The diocese comprehends the deanery of Rochester inKent, the whole of Herts, and all Essex except ten parishes and parts of three others; and it is divided into thearchdeaconries of Rochester and St. Albans, Colchester, and Essex. Acres, 1, 535, 450. Pop. in 1861, 608, 914. Houses, 120, 845. The archdeaconry of Rochester and St. Albans comprises the deanery of Rochester, with18 livings; the d. of Gravesend, with 17; the d. of Cobham, with17; the d. of Berkhampstead, with 11; the d. of Watford, with 15; the d. of Barnet, with 8; the d. of St. Albans, with 16; the d. of Hertford, with 14; the d. of Welwyn, with 14; the d. of Hitchin, with 16; the d. of Baldock, with 13; the d. of Bennington, with 12; thed. of Buntingford, with 13; the d. of Bishop-Stortford, with 15; and the d. of Ware, with 15. The archdeaconry of Colchester comprises the deanery of Hatfield-Peverell, with 13 livings; the d. of Witham, with 13; the d. of Coggeshall, with 13; the d. of Halstead, with 16; the d. of Dedham, with 9; the d. of Mersea, with 11; the d. of Hedingham, with 18; the d. of Yeldham, with 14; the d. of Braintree, with 12; the d. of Colchester, with 16; the d.of Ardleigh, with 10; the d. of Harwich, with 10; the d.of St. Osyth, with 11; the d. of Newport, with 15; thed. of Sampford, with 11; and the d. of Saffron-Walden, with 13. The archdeaconry of Essex comprises the deanery of Romford, with 12 livings; the d. of Lambourne, with 13; the d. of Ongar, with 14; the d. of Chafford, with 14; the d. of Orsett, with 12; the d. of Barstaple, with 10; the d. of Billericay, with 10; the d. of Rochford, with 14; the d. of Canewdon, with 15; the d. of Chelmsford, with 16; the d. of Danbury, with 8; the d.of Ingatestone, with 8; the d. of Maldon, with 13; thed. of Dengie, with 11; the d. of Harlow, with 16; the d.of Dunmow, with 14; and the d. of Roding, with 12.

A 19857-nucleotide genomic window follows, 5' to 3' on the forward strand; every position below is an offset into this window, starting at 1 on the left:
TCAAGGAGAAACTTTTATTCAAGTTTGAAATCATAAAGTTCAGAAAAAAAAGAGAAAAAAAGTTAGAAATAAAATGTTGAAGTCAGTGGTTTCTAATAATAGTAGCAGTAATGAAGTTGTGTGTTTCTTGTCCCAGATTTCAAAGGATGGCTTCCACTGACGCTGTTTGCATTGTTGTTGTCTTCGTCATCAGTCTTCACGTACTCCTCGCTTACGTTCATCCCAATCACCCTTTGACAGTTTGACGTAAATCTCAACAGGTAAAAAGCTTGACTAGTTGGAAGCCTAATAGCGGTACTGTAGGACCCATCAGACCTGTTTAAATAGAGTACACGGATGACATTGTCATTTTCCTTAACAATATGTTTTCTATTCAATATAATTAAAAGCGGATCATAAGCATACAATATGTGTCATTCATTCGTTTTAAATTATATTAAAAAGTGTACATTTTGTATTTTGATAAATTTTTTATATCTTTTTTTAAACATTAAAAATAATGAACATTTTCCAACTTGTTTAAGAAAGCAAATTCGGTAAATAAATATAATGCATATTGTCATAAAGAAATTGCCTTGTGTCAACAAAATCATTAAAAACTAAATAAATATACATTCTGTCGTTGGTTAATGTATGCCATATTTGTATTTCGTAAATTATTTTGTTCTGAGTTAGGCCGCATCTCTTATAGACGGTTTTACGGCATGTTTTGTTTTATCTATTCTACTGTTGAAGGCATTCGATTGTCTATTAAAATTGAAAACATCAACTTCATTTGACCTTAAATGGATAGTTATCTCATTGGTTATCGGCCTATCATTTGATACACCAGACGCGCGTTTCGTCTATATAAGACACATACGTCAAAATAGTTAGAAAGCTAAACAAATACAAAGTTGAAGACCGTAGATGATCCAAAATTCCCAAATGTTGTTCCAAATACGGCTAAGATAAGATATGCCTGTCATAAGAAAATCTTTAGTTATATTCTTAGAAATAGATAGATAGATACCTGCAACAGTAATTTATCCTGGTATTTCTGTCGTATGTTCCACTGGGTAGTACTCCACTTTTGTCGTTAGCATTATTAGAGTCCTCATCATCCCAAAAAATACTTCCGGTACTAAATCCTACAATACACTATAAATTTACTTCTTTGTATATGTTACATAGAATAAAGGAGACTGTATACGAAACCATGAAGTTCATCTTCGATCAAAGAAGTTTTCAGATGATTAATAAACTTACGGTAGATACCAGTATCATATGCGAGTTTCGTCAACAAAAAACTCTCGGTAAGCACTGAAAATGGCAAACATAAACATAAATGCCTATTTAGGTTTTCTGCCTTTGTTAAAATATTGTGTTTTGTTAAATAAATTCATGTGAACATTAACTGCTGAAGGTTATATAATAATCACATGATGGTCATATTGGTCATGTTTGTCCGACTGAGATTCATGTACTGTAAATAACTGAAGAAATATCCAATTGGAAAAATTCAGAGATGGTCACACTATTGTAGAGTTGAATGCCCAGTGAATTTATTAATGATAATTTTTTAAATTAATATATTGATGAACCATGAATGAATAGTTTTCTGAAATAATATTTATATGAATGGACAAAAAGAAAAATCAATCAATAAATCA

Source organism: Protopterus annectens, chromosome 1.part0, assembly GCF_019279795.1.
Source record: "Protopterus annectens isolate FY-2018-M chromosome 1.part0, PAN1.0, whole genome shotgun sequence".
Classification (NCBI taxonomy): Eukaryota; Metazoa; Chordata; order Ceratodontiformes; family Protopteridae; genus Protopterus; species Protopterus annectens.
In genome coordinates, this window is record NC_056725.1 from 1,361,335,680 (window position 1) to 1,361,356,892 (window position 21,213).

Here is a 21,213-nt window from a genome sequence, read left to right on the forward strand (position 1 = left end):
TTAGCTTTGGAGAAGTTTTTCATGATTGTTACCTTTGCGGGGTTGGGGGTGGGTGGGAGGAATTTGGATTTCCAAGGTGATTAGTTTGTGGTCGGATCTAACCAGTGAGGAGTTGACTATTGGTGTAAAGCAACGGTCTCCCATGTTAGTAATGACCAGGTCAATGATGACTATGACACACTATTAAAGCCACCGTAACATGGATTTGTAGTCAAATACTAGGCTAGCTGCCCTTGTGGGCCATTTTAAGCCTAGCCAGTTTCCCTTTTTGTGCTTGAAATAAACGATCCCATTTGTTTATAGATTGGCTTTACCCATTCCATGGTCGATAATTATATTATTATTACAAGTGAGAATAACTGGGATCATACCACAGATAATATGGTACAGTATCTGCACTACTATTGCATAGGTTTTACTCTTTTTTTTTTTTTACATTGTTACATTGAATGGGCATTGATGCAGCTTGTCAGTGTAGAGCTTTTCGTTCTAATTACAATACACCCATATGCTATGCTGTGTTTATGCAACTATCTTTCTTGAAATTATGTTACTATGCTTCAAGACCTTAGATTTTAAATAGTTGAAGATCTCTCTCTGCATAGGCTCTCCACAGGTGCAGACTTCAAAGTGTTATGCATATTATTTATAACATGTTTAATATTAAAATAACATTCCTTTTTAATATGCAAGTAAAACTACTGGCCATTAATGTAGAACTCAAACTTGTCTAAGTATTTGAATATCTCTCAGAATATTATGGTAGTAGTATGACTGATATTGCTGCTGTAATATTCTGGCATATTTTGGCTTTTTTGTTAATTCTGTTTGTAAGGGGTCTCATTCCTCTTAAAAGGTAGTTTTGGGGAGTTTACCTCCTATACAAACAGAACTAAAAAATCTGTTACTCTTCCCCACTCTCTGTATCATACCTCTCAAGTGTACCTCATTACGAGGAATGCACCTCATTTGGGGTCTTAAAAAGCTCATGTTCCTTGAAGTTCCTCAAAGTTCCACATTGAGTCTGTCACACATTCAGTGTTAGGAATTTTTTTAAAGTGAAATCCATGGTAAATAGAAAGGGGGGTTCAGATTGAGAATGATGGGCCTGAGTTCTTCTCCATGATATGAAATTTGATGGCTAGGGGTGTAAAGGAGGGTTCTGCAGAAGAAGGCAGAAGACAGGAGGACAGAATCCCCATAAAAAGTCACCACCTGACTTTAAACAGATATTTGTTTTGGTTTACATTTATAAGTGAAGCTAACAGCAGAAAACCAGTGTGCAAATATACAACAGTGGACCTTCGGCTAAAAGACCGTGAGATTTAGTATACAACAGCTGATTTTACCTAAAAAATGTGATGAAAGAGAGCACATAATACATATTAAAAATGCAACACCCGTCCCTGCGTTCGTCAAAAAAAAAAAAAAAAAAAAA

(John Marius Wilson, Imperial Gazetteer of England and Wales (1870-72))

Linked entities:
Feature Description: "a city, a parish, and a sub-district"   (ADL Feature Type: "cities")
Administrative units: Rochester CP       Rochester and Chatham SubD       Essex AncC       Hertfordshire AncC       Kent AncC
Place names: HROFECEASTRE     |     ROCHESTER
Place: Rochester